Echoing Multiple Lines into a Pipe

If you’ve been batch scripting on Windows for a while, you probably know the way to echo a blank line: a period with no space in front of it.

echo.

And the way to chain commands together:

  • A || B runs B if A failed
  • A && B runs B if A succeeded
  • A & B runs B regardless

It may not be obvious, but you can echo multiple lines into a pipe without resorting to a temp file.

(echo def& echo abc) | sort

You will have to butt the ampersand against the end of each echo, or you’ll be sending spaces at the end of each line.

If you make a lot of lines, mashing them together gets hard to read. The solution to that obscure situation is below.
 
Edit (2010-04-25): Argh! Ampersand butting works for redirecting to a file, and FOR loops (as you’ll see in a later post), but plain ol’ pipes still get trailing spaces!
Example: Pipe into sort, get spaces. Dump to tmp.txt, no spaces.
My “Right Way”, below the fold, somehow only got a space on the final line.
 

The Broken Way

Finding the magic syntax at the end of the post was tricky. Forgive the plain code sections; had to avoid justified word spacing.

My first attempt was an equally tricky variable that contained a newline to concatenate. Did not work.


REM Filling %N% with a newline (\r\n aka <0x0D,0x0A>)
SET NLM=^
 
 
SET N=^^^%NLM%%NLM%^%NLM%%NLM%
REM The above two lines must be blank

* When you copy/paste, remove the lone spaces on empty lines.
 

  • Cmd.exe’s escape char is “^”. That will be important later.
  • Technically NLM holds a genuine newline, which would be like hitting return halfway through writing a command (bad).
  • N actually contains “^{0x0D,0x0A}{0x0D,0x0A}” aka an escape and two genuine newlines.
    (after Cmd interprets that SET).
    As crazy as it looks, that’s the safe sequence of chars to have in a cmd line, for one round of interpretation at least.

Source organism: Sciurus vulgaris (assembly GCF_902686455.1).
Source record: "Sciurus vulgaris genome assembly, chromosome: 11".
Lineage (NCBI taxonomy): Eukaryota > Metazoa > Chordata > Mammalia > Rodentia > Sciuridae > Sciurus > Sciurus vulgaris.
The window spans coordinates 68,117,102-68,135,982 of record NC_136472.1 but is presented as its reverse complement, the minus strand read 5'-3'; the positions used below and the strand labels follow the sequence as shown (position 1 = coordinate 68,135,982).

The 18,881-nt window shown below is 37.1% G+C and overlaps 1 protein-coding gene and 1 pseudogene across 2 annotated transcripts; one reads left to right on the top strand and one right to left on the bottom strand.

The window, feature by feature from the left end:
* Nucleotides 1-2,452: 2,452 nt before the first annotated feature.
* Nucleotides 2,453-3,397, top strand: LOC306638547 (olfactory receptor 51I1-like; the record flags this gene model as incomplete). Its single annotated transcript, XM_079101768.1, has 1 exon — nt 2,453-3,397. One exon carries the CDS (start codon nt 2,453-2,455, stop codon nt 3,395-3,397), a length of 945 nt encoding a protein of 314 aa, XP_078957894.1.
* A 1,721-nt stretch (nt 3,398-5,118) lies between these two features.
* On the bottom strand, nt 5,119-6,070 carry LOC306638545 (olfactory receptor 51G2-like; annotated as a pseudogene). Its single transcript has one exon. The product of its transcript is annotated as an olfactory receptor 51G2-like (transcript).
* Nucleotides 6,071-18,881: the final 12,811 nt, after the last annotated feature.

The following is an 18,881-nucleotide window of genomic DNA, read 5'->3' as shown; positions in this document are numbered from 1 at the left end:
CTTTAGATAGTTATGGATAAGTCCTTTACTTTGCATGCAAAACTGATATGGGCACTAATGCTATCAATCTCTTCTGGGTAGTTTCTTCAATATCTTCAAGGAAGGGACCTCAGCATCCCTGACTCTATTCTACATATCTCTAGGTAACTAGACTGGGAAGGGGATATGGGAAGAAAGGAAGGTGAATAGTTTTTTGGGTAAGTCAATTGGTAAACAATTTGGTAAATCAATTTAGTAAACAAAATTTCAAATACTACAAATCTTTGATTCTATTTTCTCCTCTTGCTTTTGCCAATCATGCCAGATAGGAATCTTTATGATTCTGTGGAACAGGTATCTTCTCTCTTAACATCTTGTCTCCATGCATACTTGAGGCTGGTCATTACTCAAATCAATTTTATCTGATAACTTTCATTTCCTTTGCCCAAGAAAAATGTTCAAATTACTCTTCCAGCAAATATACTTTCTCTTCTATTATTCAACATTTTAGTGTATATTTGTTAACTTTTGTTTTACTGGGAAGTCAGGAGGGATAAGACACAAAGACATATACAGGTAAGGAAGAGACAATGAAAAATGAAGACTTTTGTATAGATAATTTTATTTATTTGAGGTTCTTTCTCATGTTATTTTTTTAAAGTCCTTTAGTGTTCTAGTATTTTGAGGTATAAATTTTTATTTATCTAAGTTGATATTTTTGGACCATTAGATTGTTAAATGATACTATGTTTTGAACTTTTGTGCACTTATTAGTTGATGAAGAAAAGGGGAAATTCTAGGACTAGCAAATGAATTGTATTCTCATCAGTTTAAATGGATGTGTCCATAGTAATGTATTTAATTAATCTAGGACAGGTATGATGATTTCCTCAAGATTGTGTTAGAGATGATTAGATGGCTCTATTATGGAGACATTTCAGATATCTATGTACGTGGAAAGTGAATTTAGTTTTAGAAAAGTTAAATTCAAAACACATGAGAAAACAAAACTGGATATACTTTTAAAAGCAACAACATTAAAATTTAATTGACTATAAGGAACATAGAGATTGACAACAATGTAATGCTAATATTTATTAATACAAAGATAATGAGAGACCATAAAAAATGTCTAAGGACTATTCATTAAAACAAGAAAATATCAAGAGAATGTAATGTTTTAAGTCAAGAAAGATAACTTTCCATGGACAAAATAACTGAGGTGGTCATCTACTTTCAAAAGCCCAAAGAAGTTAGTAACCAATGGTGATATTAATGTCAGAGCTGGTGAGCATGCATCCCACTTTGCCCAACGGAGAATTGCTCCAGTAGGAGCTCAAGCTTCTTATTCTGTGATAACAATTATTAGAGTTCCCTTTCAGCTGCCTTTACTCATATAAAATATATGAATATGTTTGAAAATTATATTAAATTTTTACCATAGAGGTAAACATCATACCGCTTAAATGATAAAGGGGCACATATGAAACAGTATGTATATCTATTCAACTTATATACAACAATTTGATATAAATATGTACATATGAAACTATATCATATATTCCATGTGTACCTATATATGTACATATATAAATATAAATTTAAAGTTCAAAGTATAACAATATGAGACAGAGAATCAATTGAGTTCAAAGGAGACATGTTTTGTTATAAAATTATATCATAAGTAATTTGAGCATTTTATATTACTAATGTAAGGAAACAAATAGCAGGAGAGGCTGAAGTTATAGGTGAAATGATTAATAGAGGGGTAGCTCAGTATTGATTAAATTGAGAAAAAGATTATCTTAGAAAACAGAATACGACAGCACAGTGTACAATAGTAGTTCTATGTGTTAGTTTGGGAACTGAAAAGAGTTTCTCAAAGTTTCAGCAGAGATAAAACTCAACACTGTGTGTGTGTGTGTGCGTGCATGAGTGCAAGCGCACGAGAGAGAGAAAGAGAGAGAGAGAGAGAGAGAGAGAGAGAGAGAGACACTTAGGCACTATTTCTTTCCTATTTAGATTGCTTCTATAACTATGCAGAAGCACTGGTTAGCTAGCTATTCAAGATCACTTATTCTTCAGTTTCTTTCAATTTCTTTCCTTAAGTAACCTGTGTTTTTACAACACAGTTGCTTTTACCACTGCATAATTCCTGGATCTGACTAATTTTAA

• If you type ^{enter}{enter} at a real live prompt in the middle of writing an echo, you’ll see a confusing “More?” message, but when you finish the command, you’ll get a newline in there.

 


ECHO def%N%abc| sort
REM Gets interpreted to pipe "def\r\nabc" into sort.
REM This is fine, so long as Cmd never sees that N again.

REM In other words, don't use N to set another variable!
REM SET zzz=abc%N%def
REM ECHO %zzz%
REM When zzz gets parsed, it's like hitting return after 'c'.

REM So this is all kinds of broken...
SET msg=This is the first line.
SET msg=%msg%%N%This is the second line.
SET msg=%msg%%N%This is the third line.
SET msg=%msg%%N%This is the fourth line.
ECHO %msg%|sort

Unlike most other languages, every time you use a variable in batch, its contents get interpreted again. And if you try to concatenate, the oldest segments will be interpreted more times than the youngest bits. Madness.
 
 

The Right Way

Now the way that really works.


@ECHO OFF
(ECHO This is the first line.^
& ECHO This is the second line.^
& ECHO This is the third line.^
& ECHO Your name is %username%.^
& ECHO This line has ^^^(some^^^) special ^^^> characters.^
& ECHO This is the sixth line.) | sort

Each line ends with a caret, which escapes the newline. It looks simple, but if you stray from that arrangement, Cmd will silently die without giving any hints.
Cmd seems to be interpreting these lines twice-over, which is why I had to escape the caret.

  • Original: “^^^(“
  • Pass one: “^(“
  • Pass two: “(“

When you need to do this? It comes in handy when you need to echo source code of some other language into an interpreter (sqlcmd/osql, spidermonkey), and you’re generating the text on-the-fly to substitute batch arguments and variables.

Or to feed netcat as it spoofs a text protocol client (POP, HTTP, etc), though you’ll want to set netcat’s line-by-line delay to give remote servers time to chat back.

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